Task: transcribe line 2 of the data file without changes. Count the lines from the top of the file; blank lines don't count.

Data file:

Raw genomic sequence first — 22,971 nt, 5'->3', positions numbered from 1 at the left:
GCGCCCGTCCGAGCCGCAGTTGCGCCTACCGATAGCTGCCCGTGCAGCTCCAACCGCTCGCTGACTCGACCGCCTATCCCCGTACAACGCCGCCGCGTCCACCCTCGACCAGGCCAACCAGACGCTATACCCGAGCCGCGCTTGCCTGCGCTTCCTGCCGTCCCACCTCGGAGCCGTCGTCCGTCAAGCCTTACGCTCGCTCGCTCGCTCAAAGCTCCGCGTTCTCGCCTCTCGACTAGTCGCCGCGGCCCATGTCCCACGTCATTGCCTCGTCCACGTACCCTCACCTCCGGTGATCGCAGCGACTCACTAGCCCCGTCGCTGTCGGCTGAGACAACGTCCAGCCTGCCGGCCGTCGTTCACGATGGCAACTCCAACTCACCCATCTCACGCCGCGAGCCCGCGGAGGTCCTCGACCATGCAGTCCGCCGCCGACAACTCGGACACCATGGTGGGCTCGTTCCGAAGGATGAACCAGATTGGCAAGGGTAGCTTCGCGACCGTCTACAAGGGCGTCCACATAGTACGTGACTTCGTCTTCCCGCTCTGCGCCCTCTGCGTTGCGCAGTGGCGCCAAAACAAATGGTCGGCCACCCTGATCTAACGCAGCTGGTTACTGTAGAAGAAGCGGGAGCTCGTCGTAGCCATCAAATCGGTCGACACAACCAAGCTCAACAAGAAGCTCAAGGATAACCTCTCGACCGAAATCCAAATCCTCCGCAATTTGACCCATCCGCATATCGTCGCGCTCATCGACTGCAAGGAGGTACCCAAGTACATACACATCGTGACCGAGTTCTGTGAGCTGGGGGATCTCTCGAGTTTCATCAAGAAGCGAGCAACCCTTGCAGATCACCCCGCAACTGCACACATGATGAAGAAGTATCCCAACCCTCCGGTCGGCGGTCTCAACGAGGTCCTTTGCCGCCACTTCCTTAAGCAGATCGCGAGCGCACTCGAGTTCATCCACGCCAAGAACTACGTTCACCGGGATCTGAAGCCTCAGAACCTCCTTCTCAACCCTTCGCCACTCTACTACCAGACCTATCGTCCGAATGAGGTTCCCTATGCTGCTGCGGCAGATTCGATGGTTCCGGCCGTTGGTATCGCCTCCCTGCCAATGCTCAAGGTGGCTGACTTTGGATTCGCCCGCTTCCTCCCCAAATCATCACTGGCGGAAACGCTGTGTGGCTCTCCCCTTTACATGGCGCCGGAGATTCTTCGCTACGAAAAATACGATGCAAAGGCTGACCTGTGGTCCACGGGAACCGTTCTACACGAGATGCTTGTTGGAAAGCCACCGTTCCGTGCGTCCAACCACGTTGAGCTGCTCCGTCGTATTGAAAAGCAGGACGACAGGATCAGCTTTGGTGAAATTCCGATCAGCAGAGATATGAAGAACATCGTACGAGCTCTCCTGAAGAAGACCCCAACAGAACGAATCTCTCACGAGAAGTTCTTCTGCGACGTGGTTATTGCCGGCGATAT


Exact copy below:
GCGCCCGTCCGAGCCGCAGTTGCGCCTACCGATAGCTGCCCGTGCAGCTCCAACCGCTCGCTGACTCGACCGCCTATCCCCGTACAACGCCGCCGCGTCCACCCTCGACCAGGCCAACCAGACGCTATACCCGAGCCGCGCTTGCCTGCGCTTCCTGCCGTCCCACCTCGGAGCCGTCGTCCGTCAAGCCTTACGCTCGCTCGCTCGCTCAAAGCTCCGCGTTCTCGCCTCTCGACTAGTCGCCGCGGCCCATGTCCCACGTCATTGCCTCGTCCACGTACCCTCACCTCCGGTGATCGCAGCGACTCACTAGCCCCGTCGCTGTCGGCTGAGACAACGTCCAGCCTGCCGGCCGTCGTTCACGATGGCAACTCCAACTCACCCATCTCACGCCGCGAGCCCGCGGAGGTCCTCGACCATGCAGTCCGCCGCCGACAACTCGGACACCATGGTGGGCTCGTTCCGAAGGATGAACCAGATTGGCAAGGGTAGCTTCGCGACCGTCTACAAGGGCGTCCACATAGTACGTGACTTCGTCTTCCCGCTCTGCGCCCTCTGCGTTGCGCAGTGGCGCCAAAACAAATGGTCGGCCACCCTGATCTAACGCAGCTGGTTACTGTAGAAGAAGCGGGAGCTCGTCGTAGCCATCAAATCGGTCGACACAACCAAGCTCAACAAGAAGCTCAAGGATAACCTCTCGACCGAAATCCAAATCCTCCGCAATTTGACCCATCCGCATATCGTCGCGCTCATCGACTGCAAGGAGGTACCCAAGTACATACACATCGTGACCGAGTTCTGTGAGCTGGGGGATCTCTCGAGTTTCATCAAGAAGCGAGCAACCCTTGCAGATCACCCCGCAACTGCACACATGATGAAGAAGTATCCCAACCCTCCGGTCGGCGGTCTCAACGAGGTCCTTTGCCGCCACTTCCTTAAGCAGATCGCGAGCGCACTCGAGTTCATCCACGCCAAGAACTACGTTCACCGGGATCTGAAGCCTCAGAACCTCCTTCTCAACCCTTCGCCACTCTACTACCAGACCTATCGTCCGAATGAGGTTCCCTATGCTGCTGCGGCAGATTCGATGGTTCCGGCCGTTGGTATCGCCTCCCTGCCAATGCTCAAGGTGGCTGACTTTGGATTCGCCCGCTTCCTCCCCAAATCATCACTGGCGGAAACGCTGTGTGGCTCTCCCCTTTACATGGCGCCGGAGATTCTTCGCTACGAAAAATACGATGCAAAGGCTGACCTGTGGTCCACGGGAACCGTTCTACACGAGATGCTTGTTGGAAAGCCACCGTTCCGTGCGTCCAACCACGTTGAGCTGCTCCGTCGTATTGAAAAGCAGGACGACAGGATCAGCTTTGGTGAAATTCCGATCAGCAGAGATATGAAGAACATCGTACGAGCTCTCCTGAAGAAGACCCCAACAGAACGAATCTCTCACGAGAAGTTCTTCTGCGACGTGGTTATTGCCGGCGATAT